[Guide] Securing your PC
Posted 3/5/10 , edited 3/5/10
Here's a short guide to securing your Windows PC.

System Updates
Make sure you have the latest Windows and other Microsoft updates installed. Security researchers uncover new vulnerabilities in Windows components almost weekly, so make sure automatic updates is on, or visit Windows Update regularly. Also make sure you have the latest Service Pack installed - XP SP3, Vista SP2 and none for Win7 yet. Viruses and worms can take advantage of vulnerabilities in Windows components to infect your system if you aren't up to date. If you use a pirated version of Windows, you can still turn on automatic updates.

XP, Vista and Windows 7 all come with Windows Update, but you can opt-in to use Microsoft Update which is essentially Windows Update with additional updates for other MS software (Office, Visual Studio, etc). I recommend you enable this by going to Windows Update and following the links to Microsoft Update.

I'm not a big fan of anti-virus software since it tends to lag behind the viruses in detection, but it helps a little bit. Microsoft's own Security Essentials is actually pretty decent and is free, which is about the price most people are willing to pay. Again, make sure you let it auto-update, an out of date anti-virus is useless. Modern viruses are becoming extremely difficult to detect and remove, so it's important to follow all the steps in this guide to try to avoid becoming infected in the first place.

Windows firewall is all you need. Most of you will be behind a NAT router which prevents incoming connections to your PC anyway without port forwarding, but as IPv6 uptake in the near future takes off, NAT will slowly die and your PC will have a public IP address. Windows firewall simply stops programs from accepting connections from the Internet unless you allow them, so if there are vulnerabilities in any networked programs, worms and viruses can't exploit them.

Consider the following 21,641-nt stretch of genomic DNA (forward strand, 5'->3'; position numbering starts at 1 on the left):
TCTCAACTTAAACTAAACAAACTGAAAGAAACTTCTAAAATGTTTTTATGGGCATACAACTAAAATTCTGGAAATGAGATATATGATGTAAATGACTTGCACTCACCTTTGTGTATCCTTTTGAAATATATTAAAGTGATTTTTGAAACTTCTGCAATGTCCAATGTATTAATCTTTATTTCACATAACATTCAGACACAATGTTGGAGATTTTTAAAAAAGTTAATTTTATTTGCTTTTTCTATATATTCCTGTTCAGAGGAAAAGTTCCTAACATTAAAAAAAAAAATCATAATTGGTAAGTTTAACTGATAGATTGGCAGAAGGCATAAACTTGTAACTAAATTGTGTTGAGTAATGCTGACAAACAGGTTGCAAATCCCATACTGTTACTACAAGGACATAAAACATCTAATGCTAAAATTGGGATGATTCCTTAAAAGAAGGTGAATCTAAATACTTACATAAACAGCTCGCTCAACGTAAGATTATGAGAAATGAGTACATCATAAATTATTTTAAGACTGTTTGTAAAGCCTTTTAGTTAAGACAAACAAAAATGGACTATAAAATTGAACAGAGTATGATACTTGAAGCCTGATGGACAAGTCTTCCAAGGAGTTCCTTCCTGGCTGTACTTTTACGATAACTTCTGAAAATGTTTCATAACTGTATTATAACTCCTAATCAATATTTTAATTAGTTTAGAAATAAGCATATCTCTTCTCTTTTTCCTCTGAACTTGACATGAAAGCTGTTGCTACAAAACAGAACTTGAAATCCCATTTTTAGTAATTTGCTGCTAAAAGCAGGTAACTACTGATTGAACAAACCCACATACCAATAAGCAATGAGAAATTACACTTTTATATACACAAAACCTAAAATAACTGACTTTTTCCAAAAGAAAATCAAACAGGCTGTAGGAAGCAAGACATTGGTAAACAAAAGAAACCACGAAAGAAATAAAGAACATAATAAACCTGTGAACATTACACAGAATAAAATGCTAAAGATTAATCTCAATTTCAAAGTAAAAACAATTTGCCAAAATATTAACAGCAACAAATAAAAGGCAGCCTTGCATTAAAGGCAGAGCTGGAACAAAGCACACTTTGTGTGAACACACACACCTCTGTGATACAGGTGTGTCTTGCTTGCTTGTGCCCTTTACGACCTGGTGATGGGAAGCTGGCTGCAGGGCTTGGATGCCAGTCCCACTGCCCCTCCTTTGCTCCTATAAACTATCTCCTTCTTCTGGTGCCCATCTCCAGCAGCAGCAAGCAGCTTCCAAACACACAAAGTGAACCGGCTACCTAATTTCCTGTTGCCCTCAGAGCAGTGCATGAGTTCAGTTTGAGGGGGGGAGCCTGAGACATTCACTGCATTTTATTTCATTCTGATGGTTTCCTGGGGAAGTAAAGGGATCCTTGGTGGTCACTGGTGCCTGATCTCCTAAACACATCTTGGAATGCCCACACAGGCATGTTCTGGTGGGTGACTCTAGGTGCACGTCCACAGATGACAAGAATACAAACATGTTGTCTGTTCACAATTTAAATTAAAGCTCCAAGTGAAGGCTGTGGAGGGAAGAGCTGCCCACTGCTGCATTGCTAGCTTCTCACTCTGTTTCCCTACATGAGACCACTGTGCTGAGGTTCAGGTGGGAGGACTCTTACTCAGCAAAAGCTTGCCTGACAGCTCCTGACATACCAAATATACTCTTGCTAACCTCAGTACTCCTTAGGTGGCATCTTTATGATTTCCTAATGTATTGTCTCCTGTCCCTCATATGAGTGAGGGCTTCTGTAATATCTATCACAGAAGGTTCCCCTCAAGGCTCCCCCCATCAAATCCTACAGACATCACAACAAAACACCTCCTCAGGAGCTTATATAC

Some of you may think you need a more advanced 3rd party firewall that blocks programs from initiating connections, but if you need this then you've already failed. If a program you don't trust is already executing code on your PC then you lost the battle to begin with. Also 3rd party firewalls themselves can expose your system to risk, there is a long history of firewall software that contains exploitable vulnerabilities, as well as bad coding which can cripple your PC performance or cause random crashes.

DEP (or NX as it's sometimes called) prevents computer code from executing from areas of memory that are marked as containing only data. This feature has been around for a while but by default only applies to Windows programs and services. Since web browsers, plugins, IM clients, etc are all common vectors for viruses and worms, it is a very good idea to have DEP apply to all programs as it mitigates a large number of attacks. That WMF exploit that infected people just by visiting a website? Blocked by DEP. That Warcraft 3 custom map exploit? Blocked by DEP. Those are just two examples I've personally tested. It's a great preventive measure that everyone should have enabled.

To enable DEP (procedure might be slightly different for Vista / Windows 7), right click My Computer, Properties, Advanced, Performance, Settings, Data Execution Prevention, and tick "Turn on DEP for all programs and services". Contrary to some reports, enabling DEP will not slow down your PC.